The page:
I was practically shouting this nonsense at the intake nurse when she stopped me by abruptly putting her hand up and asking, “Miss Gushue, have you been drinking? Because none of this is making sense to me. How can you suddenly have regained a memory of a rape from two years ago?” I fired back “I am not drunk and I repressed it! It has finally slipped through the cracks of my brain because I am finally in a place to deal and cope with it.”
The hand comes up again, “Have you been doing drugs?” At this I got extremely defensive because for the past month I had actually cold turkeyed it. “No, I have not!” I roared, and I mean ROARED. The nurse then asked me if I had ever been diagnosed with bipolar disorder which at the time I found strange and thought nothing of it until two days later when I would officially be diagnosed with this lifelong affliction.
I left the hospital that night not feeling satisfied and still extremely delusional. I felt that I needed a physical to prove that I had been raped and give me grounds to hopefully go after and catch my rapist. I woke up with the same determination and showed up at the women’s sexual health clinic the next day with the same bizarre request.
The lady who did my intake interviewed me and asked why I believed I had been raped two years ago and how I thought it happened. As I explained I began to ramble and talk excessively about my past, a classic symptom of mania in bipolar disorder. People with bipolar disorder who are experiencing mania tend to “talk a mile a minute.”
I began to reflect on the nurse from the emergency room the previous night and her question of whether I had been previously diagnosed with bipolar disorder. I began to ramble about how my father must have had it because he was a raging alcoholic with anger issues who could never seem to express himself or behave properly. Then I started to hyperventilate and exclaim, “I must have bipolar disorder!” The nurse at the sexual health clinic looked extremely concerned by my speech and behavior and suggested she call me a cab to go to the hospital to be properly checked out.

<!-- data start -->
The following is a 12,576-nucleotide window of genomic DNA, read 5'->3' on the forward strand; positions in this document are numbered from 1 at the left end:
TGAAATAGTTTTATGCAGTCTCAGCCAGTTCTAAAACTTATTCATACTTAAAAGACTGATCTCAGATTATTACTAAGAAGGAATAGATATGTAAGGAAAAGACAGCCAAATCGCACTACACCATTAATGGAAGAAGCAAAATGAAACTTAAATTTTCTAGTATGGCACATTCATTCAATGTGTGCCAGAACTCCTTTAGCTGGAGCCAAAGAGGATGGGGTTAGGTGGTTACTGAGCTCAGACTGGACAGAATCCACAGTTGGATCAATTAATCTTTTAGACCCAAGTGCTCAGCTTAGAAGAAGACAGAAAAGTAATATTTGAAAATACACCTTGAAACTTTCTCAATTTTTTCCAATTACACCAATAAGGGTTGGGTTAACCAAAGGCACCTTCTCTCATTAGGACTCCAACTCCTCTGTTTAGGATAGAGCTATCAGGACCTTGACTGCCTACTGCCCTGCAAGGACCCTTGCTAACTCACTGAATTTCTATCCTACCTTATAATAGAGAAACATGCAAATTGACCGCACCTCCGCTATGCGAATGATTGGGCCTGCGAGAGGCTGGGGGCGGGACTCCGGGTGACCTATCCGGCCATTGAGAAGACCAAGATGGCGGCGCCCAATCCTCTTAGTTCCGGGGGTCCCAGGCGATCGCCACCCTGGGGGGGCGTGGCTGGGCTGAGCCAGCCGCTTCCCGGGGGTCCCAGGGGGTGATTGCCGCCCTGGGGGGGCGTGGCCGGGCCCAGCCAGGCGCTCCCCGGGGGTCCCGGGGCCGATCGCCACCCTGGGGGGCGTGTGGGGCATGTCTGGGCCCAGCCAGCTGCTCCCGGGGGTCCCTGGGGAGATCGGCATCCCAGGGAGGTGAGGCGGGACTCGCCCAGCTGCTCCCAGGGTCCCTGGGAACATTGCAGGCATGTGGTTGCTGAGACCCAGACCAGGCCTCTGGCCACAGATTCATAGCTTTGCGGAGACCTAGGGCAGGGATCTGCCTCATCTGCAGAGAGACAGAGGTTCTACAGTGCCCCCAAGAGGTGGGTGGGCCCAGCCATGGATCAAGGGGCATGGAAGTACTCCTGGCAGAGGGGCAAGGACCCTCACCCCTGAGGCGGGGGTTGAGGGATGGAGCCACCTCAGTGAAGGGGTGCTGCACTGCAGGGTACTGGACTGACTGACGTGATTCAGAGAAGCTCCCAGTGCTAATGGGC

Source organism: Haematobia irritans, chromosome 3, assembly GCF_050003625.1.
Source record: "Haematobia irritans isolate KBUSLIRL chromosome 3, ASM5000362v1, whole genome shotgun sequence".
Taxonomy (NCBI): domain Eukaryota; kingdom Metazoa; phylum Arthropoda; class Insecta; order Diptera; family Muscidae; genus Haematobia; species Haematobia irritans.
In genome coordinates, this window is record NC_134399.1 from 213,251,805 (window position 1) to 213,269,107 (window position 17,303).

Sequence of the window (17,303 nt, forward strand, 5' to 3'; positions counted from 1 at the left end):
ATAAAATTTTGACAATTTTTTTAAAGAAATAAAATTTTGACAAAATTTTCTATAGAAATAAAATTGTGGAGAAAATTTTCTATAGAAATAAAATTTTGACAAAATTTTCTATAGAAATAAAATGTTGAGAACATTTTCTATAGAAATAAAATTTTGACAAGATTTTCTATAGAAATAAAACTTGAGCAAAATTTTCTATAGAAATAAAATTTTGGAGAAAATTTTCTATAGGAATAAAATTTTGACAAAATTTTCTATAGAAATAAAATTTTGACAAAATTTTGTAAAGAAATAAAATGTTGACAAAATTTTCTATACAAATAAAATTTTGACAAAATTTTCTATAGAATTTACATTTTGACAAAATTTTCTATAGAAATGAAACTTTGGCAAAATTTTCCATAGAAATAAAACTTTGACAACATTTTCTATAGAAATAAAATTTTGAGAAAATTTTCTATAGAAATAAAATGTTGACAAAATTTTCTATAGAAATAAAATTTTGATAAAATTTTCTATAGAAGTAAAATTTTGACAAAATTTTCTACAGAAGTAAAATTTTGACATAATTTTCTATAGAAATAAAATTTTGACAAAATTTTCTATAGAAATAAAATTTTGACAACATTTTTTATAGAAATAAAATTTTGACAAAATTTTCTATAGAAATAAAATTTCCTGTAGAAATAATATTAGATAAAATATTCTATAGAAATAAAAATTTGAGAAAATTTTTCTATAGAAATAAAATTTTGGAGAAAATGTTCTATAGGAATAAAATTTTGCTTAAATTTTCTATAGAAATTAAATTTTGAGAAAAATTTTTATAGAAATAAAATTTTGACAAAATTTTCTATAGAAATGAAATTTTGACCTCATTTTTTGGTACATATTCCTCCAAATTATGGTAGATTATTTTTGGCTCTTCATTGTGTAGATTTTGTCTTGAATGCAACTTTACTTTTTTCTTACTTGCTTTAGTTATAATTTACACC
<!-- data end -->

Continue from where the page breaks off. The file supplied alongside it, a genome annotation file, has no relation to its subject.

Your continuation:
I arrived at the hospital and immediately went to emergency explaining once again that I needed a physical to prove I had been raped two years ago and that I feared I may have bipolar disorder. They told me to wait in the waiting room and this was when I experienced my first visual hallucination, however, my delusional brain thought it was a memory. I saw the club assistant manager “in my memory” forcing himself on me. I felt drugged and like I could not refuse and ultimately performed the act.
I snapped back to reality and immediately fell to the hospital floor rocking back and forth saying, “It’s ok, it’s ok, you’ll be ok.” The emergency staff noticed my strange behavior and immediately admitted me for a psych consult. When the doctor realized I was not under the influence of drugs or alcohol, as I insisted it had been over a month since drugs were in my system (which was true), she admitted me into the psychiatric unit for a three day observation.
This is the end of the first part of Brittany’s story. You can find part II here.
Visit Brittany on her blog BiPolarMania.
Thanks so much Brittany for participating in the emerging blogger series!
You can find a listing of all of the posts in the series directory.
Do you want to be the next emerging blogger?
- personal blog focused primarily on mental health and illness
- relatively new blogger, with WordPress following <100 preferred
Interested? If you fit the criteria above:
- email me at mentalhealthathome (at) gmail (dot) com
- let me know the topic you’d like to write about and include your blog name/URL